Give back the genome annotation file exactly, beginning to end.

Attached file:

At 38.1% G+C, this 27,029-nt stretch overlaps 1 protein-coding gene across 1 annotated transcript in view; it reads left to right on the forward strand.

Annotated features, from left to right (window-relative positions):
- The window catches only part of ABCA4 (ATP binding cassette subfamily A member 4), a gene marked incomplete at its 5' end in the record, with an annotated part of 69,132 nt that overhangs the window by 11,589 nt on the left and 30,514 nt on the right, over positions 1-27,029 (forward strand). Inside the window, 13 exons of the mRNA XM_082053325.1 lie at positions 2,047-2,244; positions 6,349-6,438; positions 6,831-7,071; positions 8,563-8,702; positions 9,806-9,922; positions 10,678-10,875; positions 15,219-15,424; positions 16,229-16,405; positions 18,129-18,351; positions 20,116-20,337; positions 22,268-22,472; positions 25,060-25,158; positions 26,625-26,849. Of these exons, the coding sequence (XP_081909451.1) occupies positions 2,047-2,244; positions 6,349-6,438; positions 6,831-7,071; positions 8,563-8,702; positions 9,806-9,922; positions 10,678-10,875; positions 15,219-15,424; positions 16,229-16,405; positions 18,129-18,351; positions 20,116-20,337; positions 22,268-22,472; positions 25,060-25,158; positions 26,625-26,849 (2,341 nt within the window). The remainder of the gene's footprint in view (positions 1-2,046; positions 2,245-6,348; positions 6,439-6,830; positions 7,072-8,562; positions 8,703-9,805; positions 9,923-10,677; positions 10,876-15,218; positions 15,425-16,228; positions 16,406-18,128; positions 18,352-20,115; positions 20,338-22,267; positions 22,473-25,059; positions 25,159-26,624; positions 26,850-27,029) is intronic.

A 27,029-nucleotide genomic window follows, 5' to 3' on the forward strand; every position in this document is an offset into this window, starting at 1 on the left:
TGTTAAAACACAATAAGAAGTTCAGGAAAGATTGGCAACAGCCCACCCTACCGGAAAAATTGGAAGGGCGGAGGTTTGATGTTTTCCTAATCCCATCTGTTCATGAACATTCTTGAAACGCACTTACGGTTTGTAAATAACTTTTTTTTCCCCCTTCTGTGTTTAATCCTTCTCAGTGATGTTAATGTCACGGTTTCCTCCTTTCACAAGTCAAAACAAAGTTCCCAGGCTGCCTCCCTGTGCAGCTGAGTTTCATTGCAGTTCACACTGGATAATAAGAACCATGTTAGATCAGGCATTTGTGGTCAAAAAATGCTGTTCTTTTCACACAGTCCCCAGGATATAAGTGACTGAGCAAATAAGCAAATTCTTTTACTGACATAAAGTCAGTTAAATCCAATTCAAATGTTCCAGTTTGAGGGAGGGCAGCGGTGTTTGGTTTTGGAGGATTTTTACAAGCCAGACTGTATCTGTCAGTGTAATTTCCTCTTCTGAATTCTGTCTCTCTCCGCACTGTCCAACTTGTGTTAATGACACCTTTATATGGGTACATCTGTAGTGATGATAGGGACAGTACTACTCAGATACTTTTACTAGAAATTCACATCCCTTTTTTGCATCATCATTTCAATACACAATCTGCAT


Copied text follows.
At 38.1% G+C, this 27,029-nt stretch overlaps 1 protein-coding gene across 1 annotated transcript in view; it reads left to right on the forward strand.

Annotated features, from left to right (window-relative positions):
- The window catches only part of ABCA4 (ATP binding cassette subfamily A member 4), a gene marked incomplete at its 5' end in the record, with an annotated part of 69,132 nt that overhangs the window by 11,589 nt on the left and 30,514 nt on the right, over positions 1-27,029 (forward strand). Inside the window, 13 exons of the mRNA XM_082053325.1 lie at positions 2,047-2,244; positions 6,349-6,438; positions 6,831-7,071; positions 8,563-8,702; positions 9,806-9,922; positions 10,678-10,875; positions 15,219-15,424; positions 16,229-16,405; positions 18,129-18,351; positions 20,116-20,337; positions 22,268-22,472; positions 25,060-25,158; positions 26,625-26,849. Of these exons, the coding sequence (XP_081909451.1) occupies positions 2,047-2,244; positions 6,349-6,438; positions 6,831-7,071; positions 8,563-8,702; positions 9,806-9,922; positions 10,678-10,875; positions 15,219-15,424; positions 16,229-16,405; positions 18,129-18,351; positions 20,116-20,337; positions 22,268-22,472; positions 25,060-25,158; positions 26,625-26,849 (2,341 nt within the window). The remainder of the gene's footprint in view (positions 1-2,046; positions 2,245-6,348; positions 6,439-6,830; positions 7,072-8,562; positions 8,703-9,805; positions 9,923-10,677; positions 10,876-15,218; positions 15,425-16,228; positions 16,406-18,128; positions 18,352-20,115; positions 20,338-22,267; positions 22,473-25,059; positions 25,159-26,624; positions 26,850-27,029) is intronic.

A 27,029-nucleotide genomic window follows, 5' to 3' on the forward strand; every position in this document is an offset into this window, starting at 1 on the left:
TGTTAAAACACAATAAGAAGTTCAGGAAAGATTGGCAACAGCCCACCCTACCGGAAAAATTGGAAGGGCGGAGGTTTGATGTTTTCCTAATCCCATCTGTTCATGAACATTCTTGAAACGCACTTACGGTTTGTAAATAACTTTTTTTTCCCCCTTCTGTGTTTAATCCTTCTCAGTGATGTTAATGTCACGGTTTCCTCCTTTCACAAGTCAAAACAAAGTTCCCAGGCTGCCTCCCTGTGCAGCTGAGTTTCATTGCAGTTCACACTGGATAATAAGAACCATGTTAGATCAGGCATTTGTGGTCAAAAAATGCTGTTCTTTTCACACAGTCCCCAGGATATAAGTGACTGAGCAAATAAGCAAATTCTTTTACTGACATAAAGTCAGTTAAATCCAATTCAAATGTTCCAGTTTGAGGGAGGGCAGCGGTGTTTGGTTTTGGAGGATTTTTACAAGCCAGACTGTATCTGTCAGTGTAATTTCCTCTTCTGAATTCTGTCTCTCTCCGCACTGTCCAACTTGTGTTAATGACACCTTTATATGGGTACATCTGTAGTGATGATAGGGACAGTACTACTCAGATACTTTTACTAGAAATTCACATCCCTTTTTTGCATCATCATTTCAATACACAATCTGCAT